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00000173-d94c-dc06-a17f-ddddb3f20000The Public Insight Network is all about listening to you. It relies on your personal experiences and expertise.Click here to sign up and tell us a little about yourself. Your knowledge informs the newsroom. We'll send you an occasional email asking if you have personal experience or expertise on a story we are covering. The information goes to our Public Insight Network analyst, Katie Lepri, who will look for coverage ideas as well as potential sources. You may then be contacted with further questions or for a formal interview. Any information you provide is confidential and is not used for marketing, fundraising or advertising purposes. Anything you tell us will only be published with your permission by the Miami Herald Media Company, which includes El Nuevo Herald and WLRN. Learn more about our confidentiality and privacy policy. Below, take a look at the stories network participants have helped inform.

Map: How Far Does The Sound From Ultra Music Festival Travel?

Ultra Noise map_0.jpg
Daniel Rivero


For more than a hundred thousand electronic dance music fans from across the world, Ultra Music Festival is heaven on earth. But tell that to the people who live and work close by.

As I walked through Miami with audiologist Cindy Simon this last Saturday, we were searching for the farthest reaches of the music into the city.  We found it took about two blocks straight into downtown--SE 1st Street and 2nd Avenue--for the ambient noise of the city to actually be louder than the music itself.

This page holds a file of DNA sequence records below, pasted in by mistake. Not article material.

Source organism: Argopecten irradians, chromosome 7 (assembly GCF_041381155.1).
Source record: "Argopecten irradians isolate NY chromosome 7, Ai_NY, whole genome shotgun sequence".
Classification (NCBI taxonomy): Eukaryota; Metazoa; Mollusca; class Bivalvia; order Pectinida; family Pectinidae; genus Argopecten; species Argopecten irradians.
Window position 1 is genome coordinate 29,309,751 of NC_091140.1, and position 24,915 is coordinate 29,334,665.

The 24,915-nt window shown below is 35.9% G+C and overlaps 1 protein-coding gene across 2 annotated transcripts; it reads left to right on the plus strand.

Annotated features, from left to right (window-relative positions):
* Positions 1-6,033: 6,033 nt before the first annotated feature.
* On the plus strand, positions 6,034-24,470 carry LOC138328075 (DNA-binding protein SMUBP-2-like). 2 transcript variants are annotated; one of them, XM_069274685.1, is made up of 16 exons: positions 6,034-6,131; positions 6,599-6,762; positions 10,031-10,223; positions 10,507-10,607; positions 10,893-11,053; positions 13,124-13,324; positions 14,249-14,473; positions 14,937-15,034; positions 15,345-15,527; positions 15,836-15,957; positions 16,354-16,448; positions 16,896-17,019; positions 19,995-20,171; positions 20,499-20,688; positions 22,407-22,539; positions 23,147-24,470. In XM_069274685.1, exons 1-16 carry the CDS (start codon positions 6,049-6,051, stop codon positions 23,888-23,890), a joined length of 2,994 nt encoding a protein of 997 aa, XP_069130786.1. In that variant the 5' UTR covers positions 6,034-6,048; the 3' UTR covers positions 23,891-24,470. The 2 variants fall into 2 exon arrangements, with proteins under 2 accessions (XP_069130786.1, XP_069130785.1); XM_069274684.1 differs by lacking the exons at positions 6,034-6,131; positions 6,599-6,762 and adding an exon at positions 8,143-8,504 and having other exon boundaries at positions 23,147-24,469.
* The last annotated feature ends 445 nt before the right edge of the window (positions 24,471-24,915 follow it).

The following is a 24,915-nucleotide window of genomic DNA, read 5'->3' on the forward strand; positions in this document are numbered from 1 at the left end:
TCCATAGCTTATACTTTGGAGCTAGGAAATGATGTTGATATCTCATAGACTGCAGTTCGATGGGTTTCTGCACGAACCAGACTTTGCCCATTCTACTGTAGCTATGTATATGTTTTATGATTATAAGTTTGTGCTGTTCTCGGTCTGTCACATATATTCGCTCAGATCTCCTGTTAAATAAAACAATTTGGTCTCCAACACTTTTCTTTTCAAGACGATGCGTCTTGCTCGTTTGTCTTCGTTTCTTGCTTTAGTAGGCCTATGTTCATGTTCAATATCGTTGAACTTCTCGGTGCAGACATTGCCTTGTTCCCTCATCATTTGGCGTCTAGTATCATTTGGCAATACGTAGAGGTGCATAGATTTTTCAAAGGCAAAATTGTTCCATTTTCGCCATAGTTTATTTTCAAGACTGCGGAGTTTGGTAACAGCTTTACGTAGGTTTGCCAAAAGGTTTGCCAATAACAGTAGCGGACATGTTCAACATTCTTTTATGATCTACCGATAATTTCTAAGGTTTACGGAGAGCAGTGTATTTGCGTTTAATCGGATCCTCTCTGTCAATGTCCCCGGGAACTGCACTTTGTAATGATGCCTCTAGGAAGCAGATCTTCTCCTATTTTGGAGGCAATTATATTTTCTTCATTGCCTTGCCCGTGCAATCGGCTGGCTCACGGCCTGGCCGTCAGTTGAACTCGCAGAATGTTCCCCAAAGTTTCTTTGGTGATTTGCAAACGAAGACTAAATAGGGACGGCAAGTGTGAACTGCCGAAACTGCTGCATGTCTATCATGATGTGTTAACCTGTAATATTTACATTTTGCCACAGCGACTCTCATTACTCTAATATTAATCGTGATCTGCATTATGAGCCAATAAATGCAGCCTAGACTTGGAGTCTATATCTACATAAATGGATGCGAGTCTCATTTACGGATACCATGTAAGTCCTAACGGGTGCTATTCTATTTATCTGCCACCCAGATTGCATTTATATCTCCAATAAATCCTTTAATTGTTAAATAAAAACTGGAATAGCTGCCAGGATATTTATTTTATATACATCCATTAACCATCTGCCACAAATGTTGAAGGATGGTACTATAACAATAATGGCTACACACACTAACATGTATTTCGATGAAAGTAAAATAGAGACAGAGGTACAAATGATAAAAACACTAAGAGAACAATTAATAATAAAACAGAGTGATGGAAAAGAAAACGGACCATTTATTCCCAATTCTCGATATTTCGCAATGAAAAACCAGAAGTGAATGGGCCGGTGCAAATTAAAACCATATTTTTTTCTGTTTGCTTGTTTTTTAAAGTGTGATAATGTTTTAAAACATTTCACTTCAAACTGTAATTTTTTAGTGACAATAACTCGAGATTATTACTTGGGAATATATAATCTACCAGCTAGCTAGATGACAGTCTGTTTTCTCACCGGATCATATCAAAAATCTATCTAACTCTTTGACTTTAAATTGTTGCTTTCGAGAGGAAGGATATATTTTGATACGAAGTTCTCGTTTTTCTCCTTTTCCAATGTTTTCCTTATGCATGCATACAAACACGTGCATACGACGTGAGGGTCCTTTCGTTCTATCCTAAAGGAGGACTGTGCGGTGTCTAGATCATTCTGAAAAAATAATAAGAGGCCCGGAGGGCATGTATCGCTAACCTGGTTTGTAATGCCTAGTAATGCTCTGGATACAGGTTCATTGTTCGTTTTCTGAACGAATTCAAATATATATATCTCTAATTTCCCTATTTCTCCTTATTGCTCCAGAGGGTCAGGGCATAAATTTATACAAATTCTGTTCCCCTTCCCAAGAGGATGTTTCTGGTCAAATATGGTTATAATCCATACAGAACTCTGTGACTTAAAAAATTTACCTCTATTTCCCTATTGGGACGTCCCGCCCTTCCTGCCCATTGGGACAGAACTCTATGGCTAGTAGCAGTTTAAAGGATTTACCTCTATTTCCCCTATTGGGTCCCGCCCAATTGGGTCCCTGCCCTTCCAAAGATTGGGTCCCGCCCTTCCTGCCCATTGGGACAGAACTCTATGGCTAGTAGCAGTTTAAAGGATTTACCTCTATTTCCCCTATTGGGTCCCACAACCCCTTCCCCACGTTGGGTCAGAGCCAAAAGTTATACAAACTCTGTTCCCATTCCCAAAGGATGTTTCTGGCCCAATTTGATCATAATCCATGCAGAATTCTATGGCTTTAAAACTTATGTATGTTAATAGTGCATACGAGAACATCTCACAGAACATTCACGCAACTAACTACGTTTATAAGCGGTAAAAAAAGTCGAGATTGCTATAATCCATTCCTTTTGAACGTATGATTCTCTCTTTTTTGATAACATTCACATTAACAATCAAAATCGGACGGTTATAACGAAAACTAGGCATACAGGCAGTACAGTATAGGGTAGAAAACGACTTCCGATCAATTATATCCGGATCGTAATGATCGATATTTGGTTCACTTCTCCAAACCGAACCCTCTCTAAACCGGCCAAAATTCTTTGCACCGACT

That's at least four blocks from the main stage--in the day time.

When the sun sets and the crowds come out, the noise levels increase. Fellow sound level reader Michael Lefkowitz confirms that as the nights wore on during the first weekend, his average decibel readings rose from the 90s into the 100s.

Our own Sammy Mack was out to dinner at Sakaya Kitchen--several blocks away from the main stage--during a sound check this week and noticed the Ultra bass was visible:


According to reports that we received through the PIN network and on-the-ground observations, the approximate boundaries of the festival sound are as follows:

  • The Miami Herald building to the north.  
  • About NE 7th Street and 1st Avenue to the northwest.  
  • 5th Street and Brickell Avenue to the southwest.  
  • The northern edge of Brickell Key to the south.  
  • Well into Biscayne Bay, touching the Port of Miami and Watson Island.

For some, the noise is unbearable. If you haven't heard resident Jason Katz's rant on the effects of Ultra from his apartment (above), it's worth a thousand listens. 
Brickell Key resident Erin Mulholland tells us that even from her view, the festival affects her daily life. "I have a one year old son, and I'm constantly worried that Ultra is going to wake him up because the loud thumping noises are right outside of his bedroom window."

Others get a kick out of it. As resident Lisa B. would tell it: "Ultra Miami is one of the biggest music festivals in the world, and I'm lucky enough to live right next to the madness.  Located right on NE 8th Street and Biscayne Boulevard, Marina Blue towers over the AA Arena and delivers quite the view, perfect for watching the many incoming Ultra fans."

We all march to the beat of our own drum--and sometimes that's in sync with Ultra's bass line. 

This article used comments from members of the Public Insight Network, an online community of people who have agreed to share their opinions with The Miami Herald and WLRN. Become a news source for WLRN by going to WLRN.org/Insight